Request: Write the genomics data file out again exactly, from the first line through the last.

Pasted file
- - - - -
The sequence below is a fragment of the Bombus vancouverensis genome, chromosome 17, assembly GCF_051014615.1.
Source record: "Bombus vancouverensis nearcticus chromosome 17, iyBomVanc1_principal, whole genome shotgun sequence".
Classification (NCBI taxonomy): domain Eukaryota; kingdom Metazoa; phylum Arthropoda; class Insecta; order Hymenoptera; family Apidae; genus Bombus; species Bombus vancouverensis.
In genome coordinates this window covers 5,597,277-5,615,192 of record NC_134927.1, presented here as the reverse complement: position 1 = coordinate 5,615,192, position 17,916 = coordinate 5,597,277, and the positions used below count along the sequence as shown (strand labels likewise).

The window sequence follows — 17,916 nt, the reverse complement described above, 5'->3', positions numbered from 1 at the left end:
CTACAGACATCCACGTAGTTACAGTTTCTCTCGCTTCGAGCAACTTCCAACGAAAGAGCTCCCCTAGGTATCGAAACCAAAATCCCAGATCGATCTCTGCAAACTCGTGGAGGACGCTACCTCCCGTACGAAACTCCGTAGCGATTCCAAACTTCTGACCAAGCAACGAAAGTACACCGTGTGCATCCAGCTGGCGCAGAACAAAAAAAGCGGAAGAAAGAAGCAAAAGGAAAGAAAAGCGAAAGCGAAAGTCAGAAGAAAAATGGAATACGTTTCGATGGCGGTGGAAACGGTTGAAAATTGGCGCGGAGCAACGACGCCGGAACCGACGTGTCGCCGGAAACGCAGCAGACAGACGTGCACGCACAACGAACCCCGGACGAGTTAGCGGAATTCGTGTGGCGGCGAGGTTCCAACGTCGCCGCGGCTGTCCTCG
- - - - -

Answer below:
The sequence below is a fragment of the Bombus vancouverensis genome, chromosome 17, assembly GCF_051014615.1.
Source record: "Bombus vancouverensis nearcticus chromosome 17, iyBomVanc1_principal, whole genome shotgun sequence".
Classification (NCBI taxonomy): domain Eukaryota; kingdom Metazoa; phylum Arthropoda; class Insecta; order Hymenoptera; family Apidae; genus Bombus; species Bombus vancouverensis.
In genome coordinates this window covers 5,597,277-5,615,192 of record NC_134927.1, presented here as the reverse complement: position 1 = coordinate 5,615,192, position 17,916 = coordinate 5,597,277, and the positions used below count along the sequence as shown (strand labels likewise).

The window sequence follows — 17,916 nt, the reverse complement described above, 5'->3', positions numbered from 1 at the left end:
CTACAGACATCCACGTAGTTACAGTTTCTCTCGCTTCGAGCAACTTCCAACGAAAGAGCTCCCCTAGGTATCGAAACCAAAATCCCAGATCGATCTCTGCAAACTCGTGGAGGACGCTACCTCCCGTACGAAACTCCGTAGCGATTCCAAACTTCTGACCAAGCAACGAAAGTACACCGTGTGCATCCAGCTGGCGCAGAACAAAAAAAGCGGAAGAAAGAAGCAAAAGGAAAGAAAAGCGAAAGCGAAAGTCAGAAGAAAAATGGAATACGTTTCGATGGCGGTGGAAACGGTTGAAAATTGGCGCGGAGCAACGACGCCGGAACCGACGTGTCGCCGGAAACGCAGCAGACAGACGTGCACGCACAACGAACCCCGGACGAGTTAGCGGAATTCGTGTGGCGGCGAGGTTCCAACGTCGCCGCGGCTGTCCTCG